US to build anti-China missile network, double spending in fiscal 2022

5 March, 2021 | newsx bureau

US to build anti-China missile network World

The U.S is building an anti-missile network against China along with the first island chain. The U.S. military has sent a spending proposal for fiscal 2022 to fiscal 2027 to Congress.


The U.S. will strengthen its conventional deterrence against China by building a network of highly precise missiles along the so-called first island chain as part of $27.4 billion in investment to be considered for the Indo-Pacific region over the next six years. Also, they constitute the core initiatives of the Pacific Deterrence Initiative that the U.S. Indo-Pacific Command has submitted to Congress. The Missile network will be in the so-called first island chain. China views the first chain as the first defense line. Beijing’s “anti-access/area denial” policy aims to drive U.S. troops out of East and South China seas.


U.S. commander in the Indo-Pacific says, China could shift the status quo in the area like Taiwan. The U.S.-led military has sent a spending proposal for fiscal 2022 to fiscal 2027 to Congress. The strategy is designed to “focus resources on vital military capabilities to deter China,” it states. The investment strategy includes “extremely survivable, highly precise networks along the first island chain” as a key aspect. It will entail increased usage of land-based batteries of conventional missiles.

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China maintains a complex nuclear arsenal with a view for stopping a U.S. military push inside the second island chain. China is powerful in ground-based, intermediate-range missiles. According to the Pentagon, China holds an arsenal of 1,250 such missiles, whereas the United States has none. This void belongs to the Intermediate-Range Nuclear Forces Treaty. A network of missiles countering China in the Indo-Pacific area “would be a benefit for Japan,” an official says. Tokyo has not debated such a step with Washington.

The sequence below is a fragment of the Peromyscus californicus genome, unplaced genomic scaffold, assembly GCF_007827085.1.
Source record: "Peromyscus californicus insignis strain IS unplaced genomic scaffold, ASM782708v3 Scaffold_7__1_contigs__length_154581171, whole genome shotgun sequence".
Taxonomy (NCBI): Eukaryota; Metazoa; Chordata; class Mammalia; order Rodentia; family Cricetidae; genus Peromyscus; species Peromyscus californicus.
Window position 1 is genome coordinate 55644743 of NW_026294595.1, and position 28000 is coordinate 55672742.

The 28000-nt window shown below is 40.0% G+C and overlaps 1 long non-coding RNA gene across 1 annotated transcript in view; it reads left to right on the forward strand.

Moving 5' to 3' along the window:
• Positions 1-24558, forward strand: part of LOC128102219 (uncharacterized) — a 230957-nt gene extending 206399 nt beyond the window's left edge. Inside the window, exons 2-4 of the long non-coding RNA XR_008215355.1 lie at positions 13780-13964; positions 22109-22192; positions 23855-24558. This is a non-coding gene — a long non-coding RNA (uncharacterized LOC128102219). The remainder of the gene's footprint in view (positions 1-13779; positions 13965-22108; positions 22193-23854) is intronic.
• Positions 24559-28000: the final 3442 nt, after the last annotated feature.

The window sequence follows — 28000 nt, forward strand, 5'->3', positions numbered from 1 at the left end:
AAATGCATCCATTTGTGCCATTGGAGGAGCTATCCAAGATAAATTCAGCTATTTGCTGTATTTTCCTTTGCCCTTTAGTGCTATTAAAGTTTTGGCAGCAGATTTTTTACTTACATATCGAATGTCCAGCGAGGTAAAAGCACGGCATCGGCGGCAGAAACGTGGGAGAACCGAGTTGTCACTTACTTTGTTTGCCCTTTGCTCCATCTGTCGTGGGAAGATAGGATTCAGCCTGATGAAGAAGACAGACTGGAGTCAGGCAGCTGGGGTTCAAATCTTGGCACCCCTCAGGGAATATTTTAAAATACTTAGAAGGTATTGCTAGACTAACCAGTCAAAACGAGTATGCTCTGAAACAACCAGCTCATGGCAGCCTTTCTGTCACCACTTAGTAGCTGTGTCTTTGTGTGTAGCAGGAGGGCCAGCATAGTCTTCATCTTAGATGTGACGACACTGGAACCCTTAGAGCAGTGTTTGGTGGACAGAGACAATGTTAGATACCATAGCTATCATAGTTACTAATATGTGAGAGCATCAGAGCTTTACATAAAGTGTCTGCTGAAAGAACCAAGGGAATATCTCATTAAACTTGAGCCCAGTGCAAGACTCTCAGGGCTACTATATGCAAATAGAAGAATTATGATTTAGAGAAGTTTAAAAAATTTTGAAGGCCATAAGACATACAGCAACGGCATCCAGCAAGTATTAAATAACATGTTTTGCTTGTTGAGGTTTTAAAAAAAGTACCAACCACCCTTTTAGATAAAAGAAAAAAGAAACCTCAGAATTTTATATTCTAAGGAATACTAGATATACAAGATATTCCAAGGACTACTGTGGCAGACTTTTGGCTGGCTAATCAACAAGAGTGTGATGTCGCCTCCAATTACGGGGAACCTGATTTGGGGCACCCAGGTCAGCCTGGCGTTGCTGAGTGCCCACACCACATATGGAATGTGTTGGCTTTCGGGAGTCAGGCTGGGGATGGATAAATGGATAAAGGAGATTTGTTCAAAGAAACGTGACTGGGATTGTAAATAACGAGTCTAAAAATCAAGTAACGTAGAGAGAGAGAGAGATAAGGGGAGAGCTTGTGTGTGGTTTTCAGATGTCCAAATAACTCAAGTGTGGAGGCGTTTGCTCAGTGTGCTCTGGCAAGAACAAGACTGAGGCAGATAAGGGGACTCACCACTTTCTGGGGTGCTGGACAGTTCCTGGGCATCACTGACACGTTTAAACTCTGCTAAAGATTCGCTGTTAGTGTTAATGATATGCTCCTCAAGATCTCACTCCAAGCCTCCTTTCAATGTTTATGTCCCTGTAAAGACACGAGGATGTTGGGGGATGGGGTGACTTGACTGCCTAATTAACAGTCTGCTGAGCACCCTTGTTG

Placing U.S. missiles on Japanese soil will be fraught with difficulties. It will change the separation of positions between the American military and Japan’s Self-Defense Forces. Tokyo and Washington will need to clarify the specifics of any planned rollout. Also, U.S. troops in Japan do not actually possess missiles that may strike China. Japan’s Defense Ministry has been setting up its own long-range missile capability. A decision by Japan to host American missiles will be likely to anger China. Tokyo is expected to face local resistance around possible deployment sites.

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